Solo Woman Travel in India
Train Travel Safety Tips and Advisories
|Solo woman train
“How in the world did I get here?” It
was 2 a.m. I was in a mosquito-filled police station and
jail in Agra, India, home of the world’s most beautiful
and famous monument to love. I had walked there, willingly,
with two men in khaki uniforms and berets.
In India, train travel is the way to
go. It’s an efficient way to visit all corners of
the sub-continent and certainly economical. On this particular
night I had splurged on second class for my shortest train
ride in India yet (four hours), yet it had cost no more
than $4 (I paid $12 for a 32-hour ticket that had taken
me from the northeast corner in Kolkata to the southern
state of Goa.)
So far I had wracked up a total of
over 60 hours on the Indian Railways as a solo female traveler
without much incident. This particular night, despite my
usual alertness and precaution, I found myself in a second
class berth on an uncrowded train, alone with a middle-aged
businessman from a small village near Agra.
It is usual for the passengers on trains
in India to be curious about foreign travelers—staring,
whispering, talking loudly, are quite common. Those who
are comfortable with their English are likely straight out
ask how and why a single woman should be traveling alone
in India. Wonderful conversations and invitations can develop
over the course of a long train ride in this way. But in
India females are usually accompanied by a father or son,
and female travelers often raise eyebrows and questions.
This night, as usual, the passenger
across from me, the businessman, was curious as to my origins
and purposes. He explained his business to me and I explained
my solo travel while we ate the dahl, roti, and yogurt served
on the train. I expressed to him an anxiety about not knowing
when my stop would be, since they did not announce the stations,
and he congenially offered to alert me when the time came,
should I nod off to sleep. Disarmed by our nice conversation,
my bags all chained up and locked as is highly recommended,
and full of food, I drifted off.
I awoke to the sense of hands on my
blouse. Frightened and in denial, I slapped him away and
slid to the opposite end of the berth to close my eyes tight
in pretend sleep while I thought of what to do. Within minutes
his hands landed on my upper thigh, and this time I leapt
up from the berth and created a commotion.
When I finally got off the train at
1 a.m., it took me 45 minutes to get the stationmaster to
take me seriously enough to file a complaint and another
15 minutes of haggling with him to send a policeman to escort
me to the station. The final motivation for him to do so
was a call I placed to the U.S. embassy in New Delhi.
Tips and Advisories
I would never recommend that
females stop exploring India by train, and I would spend
1,000 more hours on them to take in such a bewildering
and beautiful country. The following tips and advisories
are for female travelers especially, but also for the
male solo traveler, to ensure healthy and incident-free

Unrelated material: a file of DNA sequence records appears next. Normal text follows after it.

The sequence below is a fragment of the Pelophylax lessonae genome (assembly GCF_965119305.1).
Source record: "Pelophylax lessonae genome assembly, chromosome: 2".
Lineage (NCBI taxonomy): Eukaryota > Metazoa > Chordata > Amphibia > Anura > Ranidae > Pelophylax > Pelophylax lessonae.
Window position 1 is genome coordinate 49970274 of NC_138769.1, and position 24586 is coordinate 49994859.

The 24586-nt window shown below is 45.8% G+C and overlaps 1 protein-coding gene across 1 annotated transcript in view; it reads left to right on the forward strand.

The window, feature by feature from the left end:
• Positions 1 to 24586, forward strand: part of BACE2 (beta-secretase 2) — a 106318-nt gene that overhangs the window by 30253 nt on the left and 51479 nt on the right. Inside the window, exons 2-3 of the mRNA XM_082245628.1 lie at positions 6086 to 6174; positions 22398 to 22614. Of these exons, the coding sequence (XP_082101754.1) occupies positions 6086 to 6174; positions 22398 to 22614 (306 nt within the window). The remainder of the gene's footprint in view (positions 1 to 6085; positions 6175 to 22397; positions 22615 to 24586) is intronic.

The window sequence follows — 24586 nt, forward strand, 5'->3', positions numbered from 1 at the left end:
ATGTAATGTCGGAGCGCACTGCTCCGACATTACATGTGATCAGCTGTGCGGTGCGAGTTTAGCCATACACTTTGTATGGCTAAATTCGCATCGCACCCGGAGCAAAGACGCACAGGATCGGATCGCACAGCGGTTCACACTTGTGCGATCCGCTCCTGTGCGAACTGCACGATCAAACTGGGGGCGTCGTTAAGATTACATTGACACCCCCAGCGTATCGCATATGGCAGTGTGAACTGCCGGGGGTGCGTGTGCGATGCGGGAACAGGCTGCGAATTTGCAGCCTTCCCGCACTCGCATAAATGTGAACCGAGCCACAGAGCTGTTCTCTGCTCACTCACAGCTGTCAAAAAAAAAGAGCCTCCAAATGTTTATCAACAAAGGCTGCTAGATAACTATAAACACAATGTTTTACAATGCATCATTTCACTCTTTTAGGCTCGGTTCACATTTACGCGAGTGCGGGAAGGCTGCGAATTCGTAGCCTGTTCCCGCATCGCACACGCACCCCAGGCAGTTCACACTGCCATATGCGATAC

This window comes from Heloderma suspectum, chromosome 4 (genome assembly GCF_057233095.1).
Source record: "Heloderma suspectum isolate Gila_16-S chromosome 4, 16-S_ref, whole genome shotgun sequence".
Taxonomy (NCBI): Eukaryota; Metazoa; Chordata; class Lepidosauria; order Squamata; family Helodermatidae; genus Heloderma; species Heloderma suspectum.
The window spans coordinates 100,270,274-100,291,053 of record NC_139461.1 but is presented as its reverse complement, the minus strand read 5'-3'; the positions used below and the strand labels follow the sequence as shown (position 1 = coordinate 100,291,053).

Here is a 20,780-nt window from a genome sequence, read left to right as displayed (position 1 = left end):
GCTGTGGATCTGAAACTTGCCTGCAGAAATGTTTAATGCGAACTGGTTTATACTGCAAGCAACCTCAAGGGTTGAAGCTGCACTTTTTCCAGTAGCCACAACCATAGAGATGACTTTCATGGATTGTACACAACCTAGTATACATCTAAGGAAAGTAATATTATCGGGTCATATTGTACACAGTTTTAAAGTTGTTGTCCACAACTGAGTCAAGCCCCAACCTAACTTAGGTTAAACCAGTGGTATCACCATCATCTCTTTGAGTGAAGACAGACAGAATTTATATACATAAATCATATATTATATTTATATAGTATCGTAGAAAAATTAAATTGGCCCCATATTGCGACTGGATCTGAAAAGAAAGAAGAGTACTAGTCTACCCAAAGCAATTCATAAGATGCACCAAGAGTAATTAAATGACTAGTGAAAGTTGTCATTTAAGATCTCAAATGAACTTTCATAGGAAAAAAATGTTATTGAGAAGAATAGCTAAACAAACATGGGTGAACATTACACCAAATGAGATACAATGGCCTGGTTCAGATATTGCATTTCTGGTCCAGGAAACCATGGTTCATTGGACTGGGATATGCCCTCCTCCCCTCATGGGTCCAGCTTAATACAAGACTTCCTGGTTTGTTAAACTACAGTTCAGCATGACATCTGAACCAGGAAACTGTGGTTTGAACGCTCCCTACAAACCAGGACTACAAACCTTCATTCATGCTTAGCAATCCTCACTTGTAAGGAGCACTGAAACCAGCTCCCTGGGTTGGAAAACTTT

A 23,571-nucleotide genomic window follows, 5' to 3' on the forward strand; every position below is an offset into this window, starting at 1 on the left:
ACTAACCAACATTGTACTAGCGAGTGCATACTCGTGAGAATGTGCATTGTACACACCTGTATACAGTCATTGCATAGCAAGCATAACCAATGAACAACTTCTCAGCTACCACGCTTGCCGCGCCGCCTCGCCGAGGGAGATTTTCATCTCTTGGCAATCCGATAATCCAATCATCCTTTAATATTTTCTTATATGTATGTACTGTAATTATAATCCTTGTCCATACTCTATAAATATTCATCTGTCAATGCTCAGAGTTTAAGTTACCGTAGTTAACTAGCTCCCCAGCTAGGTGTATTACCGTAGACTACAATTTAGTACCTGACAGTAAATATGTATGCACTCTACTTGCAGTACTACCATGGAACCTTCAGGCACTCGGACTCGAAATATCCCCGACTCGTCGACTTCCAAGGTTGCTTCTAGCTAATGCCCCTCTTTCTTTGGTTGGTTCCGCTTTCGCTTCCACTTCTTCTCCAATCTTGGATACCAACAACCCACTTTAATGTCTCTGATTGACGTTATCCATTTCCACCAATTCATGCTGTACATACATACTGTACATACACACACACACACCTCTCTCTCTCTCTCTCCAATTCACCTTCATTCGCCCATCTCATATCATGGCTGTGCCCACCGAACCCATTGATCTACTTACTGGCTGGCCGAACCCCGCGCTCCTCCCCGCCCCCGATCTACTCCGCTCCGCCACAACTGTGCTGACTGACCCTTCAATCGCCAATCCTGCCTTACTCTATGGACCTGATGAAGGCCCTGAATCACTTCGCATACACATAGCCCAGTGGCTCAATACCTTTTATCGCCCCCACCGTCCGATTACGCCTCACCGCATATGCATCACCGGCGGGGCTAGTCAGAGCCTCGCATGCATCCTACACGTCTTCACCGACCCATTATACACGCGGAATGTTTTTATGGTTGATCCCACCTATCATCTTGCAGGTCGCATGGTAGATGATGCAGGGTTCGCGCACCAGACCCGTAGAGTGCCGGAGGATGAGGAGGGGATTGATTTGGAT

travel aboard the Indian railways:
many other destinations, in India if you are a solo traveler
you will often be the only Westerner on a train.
for the upper berth (it will say “UB” on
your ticket stub) when buying your ticket—it has
a far greater degree of privacy and you can stretch out
any time, even in the middle of the day.
the lower berth or middle berth; you will not be able
to stretch out until everyone decides to go to sleep.
all tickets as far in advance as possible. It is a good
idea to purchase a few legs of your journey all at once
while you are at one major station so you are assured
a seat on the date that you want.
not make prolonged eye contact with any males; it can
be seen as a sexual invitation.
you will be asked for your sex at the ticket office,
this will not generally mean that you will share your
berth with other females.
and ride with any bags that fit right on your berth—use
them as footrest and pillows. All travel documents should
be in contact with your body at all times.
all the passengers around you after the train leaves
the station. Do not shy away from pleasant conversation
because you are afraid for your safety, but do not feel
a false sense of ease because you feel like you know
not plan to change your clothes while on the train. An
ankle-length cotton skirt, dark colored t-shirt with
sleeves, and a long cotton scarf is ideal.
all hotel information at your intended destination before
boarding your train, especially if you will be arriving
after 5 p.m.
not get off the train to stretch, even at prolonged stops
at major stations. Stay within eye contact of your berth
at all times.
you feel uncomfortable in any situation on a train, do
not hesitate to change your seat immediately, with or
without first asking the conductor. If you sense trouble,
move first, ask later.
you find yourself the victim of a crime, report the situation
to the conductor and request to speak to a police officer.
Gather the names and addresses of any witnesses.
you are the victim of a sexual assault in India, report
it to the authorities immediately and don’t give
up or be surprised if the men in charge to not take you
seriously. Place a call to the nearest embassy of your
country of origin as soon as you can, and don’t
be shy about telling the authorities that you are doing
so; it gets them to act. You will be asked by the police
to write a full report of the incident and, if possible,
identify the perpetrator at the station. In my case,
this took up the entire morning of my day in Agra—a
price I was happy to pay.
shy away from independent female travel—just be
For complete timetables, names
of trains, and planning ahead, visit www.seat61.com/India.htm.